Bloom, in his detachment in creed and tradition, also observes the Mass from an emotional distance. The Church, which Marx once described as “the opiate of the masses,” here provides the opiate of the Mass. Bloom describes the image of an “Old fellow asleep near that confessionbox. Hence all the snores. Blind faith. Safe in the arms of kingdom come. Lulls all pain. Wake this time next year.” (5.366-8)

Bloom notes the similarities between alcoholism of Dublin and the communion – he says the wine “Makes it more aristocratic than for example if he drank what they are used to Guinness’s porter or some temperance beverage” (5.387-8). Both are a means of numbing pain and perhaps escaping the drudgery of life in some sort of transcendent feeling — and both are literally alcohol, although taking Communion is a far cry from binge drinking. This episode examines the means of numbing or abstracting oneself from hard, physical reality.

This exploration of religion, and more specifically Irish Catholicism, from a detached vantage point is characteristic of Joyce’s work, and more broadly of modernist literature. While many would argue that this detachment is a result of secularization (what Pericles Lewis refers to as the “secularization hypothesis”), in fact, it seems as though it is less that the churches have lost all sacredness, and more that the spiritual need which the church is designed to fill has been re-conceptualized. Lewis writes, in his essay on “Church Going in the Modern Novel,” that “The modernists’ attempts to describe forms of experience that would traditionally have been called “religious” reflects a blurring of the lines between the sacred and the profane. Precisely as the modernists turn away from institutional religion, they seek forms of sacredness and possibilities of ritual in the profane world.” (Lewis, 671). Therefore, Bloom appreciates the Catholic Mass he observes for its communal and spiritually soothing properties, even while sacrilegiously comparing the wine to “Guiness’s porter,” and drawing a line from the soothing Mass to the way others in Dublin have turned to drink — perhaps for similar reasons to those who find comfort in the Mass and cling to their religion for solace.

Later, Bloom visits the chemist to pick up lotion for Molly. He thinks about the role of drugs in separating those who take them from reality, and reflects on the role of the chemist who sells them:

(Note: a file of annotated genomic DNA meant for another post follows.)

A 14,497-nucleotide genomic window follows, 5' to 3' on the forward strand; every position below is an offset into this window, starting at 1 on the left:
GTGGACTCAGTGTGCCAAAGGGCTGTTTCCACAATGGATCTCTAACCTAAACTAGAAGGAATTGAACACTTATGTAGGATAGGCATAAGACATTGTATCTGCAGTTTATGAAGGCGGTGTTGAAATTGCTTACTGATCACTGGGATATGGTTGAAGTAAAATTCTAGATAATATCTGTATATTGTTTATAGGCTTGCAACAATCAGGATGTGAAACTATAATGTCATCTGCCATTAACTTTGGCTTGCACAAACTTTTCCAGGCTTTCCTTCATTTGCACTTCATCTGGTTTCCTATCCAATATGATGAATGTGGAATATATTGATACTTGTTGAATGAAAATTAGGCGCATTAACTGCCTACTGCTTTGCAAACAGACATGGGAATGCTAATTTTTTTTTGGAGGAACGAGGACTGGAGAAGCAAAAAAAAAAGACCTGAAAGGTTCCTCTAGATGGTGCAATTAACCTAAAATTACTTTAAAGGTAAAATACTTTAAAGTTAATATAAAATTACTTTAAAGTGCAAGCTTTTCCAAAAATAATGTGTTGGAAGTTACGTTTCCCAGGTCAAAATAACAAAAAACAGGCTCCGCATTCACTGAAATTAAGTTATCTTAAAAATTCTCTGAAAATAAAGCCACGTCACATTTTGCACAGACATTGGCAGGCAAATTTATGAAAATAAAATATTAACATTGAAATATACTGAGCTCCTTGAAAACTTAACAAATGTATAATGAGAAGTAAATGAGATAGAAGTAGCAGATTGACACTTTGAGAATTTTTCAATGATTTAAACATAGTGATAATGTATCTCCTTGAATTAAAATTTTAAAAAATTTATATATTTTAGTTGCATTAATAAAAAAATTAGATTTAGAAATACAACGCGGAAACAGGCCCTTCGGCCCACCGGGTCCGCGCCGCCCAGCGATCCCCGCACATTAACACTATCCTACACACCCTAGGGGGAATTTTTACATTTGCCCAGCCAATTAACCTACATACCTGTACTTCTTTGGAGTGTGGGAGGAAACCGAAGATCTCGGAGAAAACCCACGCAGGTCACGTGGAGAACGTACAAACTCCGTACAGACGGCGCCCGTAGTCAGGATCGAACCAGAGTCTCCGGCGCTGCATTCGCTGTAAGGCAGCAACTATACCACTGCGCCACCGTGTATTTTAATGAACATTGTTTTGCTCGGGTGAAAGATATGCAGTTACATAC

“The alchemists. Drugs age you after mental excitement. Lethargy then…Living all the day among herbs, ointments, disinfectants…Enough stuff here to chloroform you…Chloroform. Overdose of laudanum. Sleeping draughts.”
(5.474-82)

He seems to further connect these drugs to the Mass, and to the alcoholism, in the sense that they provide a means of detaching from reality. He also connects them to the overall sense of drowsiness that pervades the chapter and connects to the Homeric parallel of the Lotus Eaters.

The chapter closes with Bloom imagining himself floating in the bath, referring, at the end to his phallic “flower” lazing in the bath (this also references back to his letters to Martha and his pseudonym, Henry Flower, and perhaps is a cheeky nod at this and the Lotus Eaters parallel). After he leaves the chemist’s shop (and this daydream) behind, the chapter ends. The next chapter, “Hades,” begins with him getting into the carriage with Martin Cunningham, Simon Dedalus, and company, to go to Paddy Dignam’s funeral.


Conclusion

The style of narration in the “Lotus Eaters” weaves consciousness and subconscious together without a clear separation of characters, with their thoughts and reflections, and the hovering narrator, with his observations and reflections on characters and events. This complex web of narration is one of the distinguishing factors of Ulysses, and one of the reasons why it is such a revolutionary novel. In showing distinctly the split levels of Bloom’s consciousness, the narration achieves a new kind of complexity, rotating around and diving in and out of the different levels of his psyche –those acknowledged, unacknowledged, and those he attempts, without fail, to suppress.

We, as readers, relate to Bloom, his preoccupations, and his distractions. Throughout the novel, there are these small mundane moments in which Bloom proves himself endearingly human: he finds the top buttons of his trousers are undone, accidentally steals soap, and doesn’t fully pay attention to people when they are talking to him.

Ulysses, in many ways, is about the little ways we find solace and cope just to get through the day. It’s a long day, but Bloom gets through it in the end. We don’t know what will happen afterward: will he confront Molly about her infidelity? Will they reconcile? What will happen to Stephen? Will he take Bloom’s advice? Will Bloom’s intervention with Stephen make a difference in Stephen’s life? Yet despite these factual uncertainties, we know that Bloom has reached the end of this day, and that he ultimately arrives home, safe and sound. Later, in “Scylla and Charybdis,” Stephen echoes this sentiment: “Every life is many days, day after day.” (9.1043-4).

Bloom’s active imagination, showcased in this chapter, allows him to abstract himself from his present reality. This turns out to be a valuable survival skill as his subconscious creeps in and he repeatedly forces it down – eventually, he will have to deal with this, and perhaps, eventually, it would be healthier to deal with these issues directly. But engagement with his consciousness and his watchfulness of the world around him proves kinder than Bloom’s subconscious does, and, like the ‘opiate’ of the mass, or the wares of the alchemist, Bloom’s little distractions spare him from reckoning with harsher realities for a while.